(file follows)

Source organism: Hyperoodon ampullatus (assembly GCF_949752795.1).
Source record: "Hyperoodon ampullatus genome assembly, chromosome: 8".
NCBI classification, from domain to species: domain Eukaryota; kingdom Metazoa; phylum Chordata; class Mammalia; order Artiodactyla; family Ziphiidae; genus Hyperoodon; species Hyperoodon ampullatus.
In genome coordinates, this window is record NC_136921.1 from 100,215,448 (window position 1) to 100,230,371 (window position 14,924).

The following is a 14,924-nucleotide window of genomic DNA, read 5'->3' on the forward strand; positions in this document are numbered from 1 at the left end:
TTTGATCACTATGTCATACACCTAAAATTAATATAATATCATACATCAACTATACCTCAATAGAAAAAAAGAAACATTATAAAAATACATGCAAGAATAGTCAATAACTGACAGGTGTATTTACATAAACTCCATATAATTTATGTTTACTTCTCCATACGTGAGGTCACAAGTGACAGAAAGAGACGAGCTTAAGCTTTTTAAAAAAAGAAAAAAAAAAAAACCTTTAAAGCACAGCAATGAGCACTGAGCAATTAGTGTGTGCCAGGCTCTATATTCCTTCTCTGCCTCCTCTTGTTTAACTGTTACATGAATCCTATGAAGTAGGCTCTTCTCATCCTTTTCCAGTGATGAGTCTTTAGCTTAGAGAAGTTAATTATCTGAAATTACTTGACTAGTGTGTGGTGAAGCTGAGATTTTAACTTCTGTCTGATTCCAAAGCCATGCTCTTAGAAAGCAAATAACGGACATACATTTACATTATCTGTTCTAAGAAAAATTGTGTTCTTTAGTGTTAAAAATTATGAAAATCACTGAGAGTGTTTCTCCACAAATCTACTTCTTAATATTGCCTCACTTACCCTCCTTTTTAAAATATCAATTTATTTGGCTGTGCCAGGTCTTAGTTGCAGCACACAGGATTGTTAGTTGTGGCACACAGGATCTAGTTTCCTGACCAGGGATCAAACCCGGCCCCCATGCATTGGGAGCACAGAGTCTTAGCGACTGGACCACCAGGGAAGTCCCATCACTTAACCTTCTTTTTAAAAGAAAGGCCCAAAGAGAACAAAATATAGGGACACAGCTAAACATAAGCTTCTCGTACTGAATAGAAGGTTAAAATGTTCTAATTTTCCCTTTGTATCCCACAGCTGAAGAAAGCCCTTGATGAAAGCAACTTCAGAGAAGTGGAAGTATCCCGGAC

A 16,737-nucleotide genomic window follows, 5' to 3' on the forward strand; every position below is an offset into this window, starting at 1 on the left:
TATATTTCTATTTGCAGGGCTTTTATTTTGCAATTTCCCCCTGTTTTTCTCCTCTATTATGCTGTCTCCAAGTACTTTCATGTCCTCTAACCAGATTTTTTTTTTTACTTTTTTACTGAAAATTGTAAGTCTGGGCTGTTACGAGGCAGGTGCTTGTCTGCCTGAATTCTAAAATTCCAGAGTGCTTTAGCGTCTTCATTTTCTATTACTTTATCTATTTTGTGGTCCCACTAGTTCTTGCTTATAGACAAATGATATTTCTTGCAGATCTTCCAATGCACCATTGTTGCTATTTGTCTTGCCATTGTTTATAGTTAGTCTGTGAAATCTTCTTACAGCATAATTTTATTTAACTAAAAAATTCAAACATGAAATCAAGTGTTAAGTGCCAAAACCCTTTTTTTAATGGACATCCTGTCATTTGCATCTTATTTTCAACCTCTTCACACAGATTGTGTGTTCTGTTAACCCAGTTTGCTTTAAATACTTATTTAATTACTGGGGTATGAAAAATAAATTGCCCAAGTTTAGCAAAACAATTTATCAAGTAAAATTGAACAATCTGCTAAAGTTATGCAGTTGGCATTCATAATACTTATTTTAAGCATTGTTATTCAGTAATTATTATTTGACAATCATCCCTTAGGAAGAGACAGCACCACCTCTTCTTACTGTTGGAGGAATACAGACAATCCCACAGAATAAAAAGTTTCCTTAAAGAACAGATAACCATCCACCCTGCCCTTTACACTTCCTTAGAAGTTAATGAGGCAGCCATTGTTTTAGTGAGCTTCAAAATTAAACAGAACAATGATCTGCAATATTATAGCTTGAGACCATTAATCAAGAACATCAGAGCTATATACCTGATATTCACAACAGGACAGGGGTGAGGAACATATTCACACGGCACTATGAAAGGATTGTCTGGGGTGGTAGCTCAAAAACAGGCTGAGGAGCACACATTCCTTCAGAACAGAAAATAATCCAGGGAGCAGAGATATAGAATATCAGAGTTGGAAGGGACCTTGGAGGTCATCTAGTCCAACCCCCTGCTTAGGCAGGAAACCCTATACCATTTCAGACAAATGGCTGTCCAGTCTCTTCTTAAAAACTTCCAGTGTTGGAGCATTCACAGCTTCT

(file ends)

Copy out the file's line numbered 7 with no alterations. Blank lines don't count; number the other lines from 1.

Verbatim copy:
A 16,737-nucleotide genomic window follows, 5' to 3' on the forward strand; every position below is an offset into this window, starting at 1 on the left: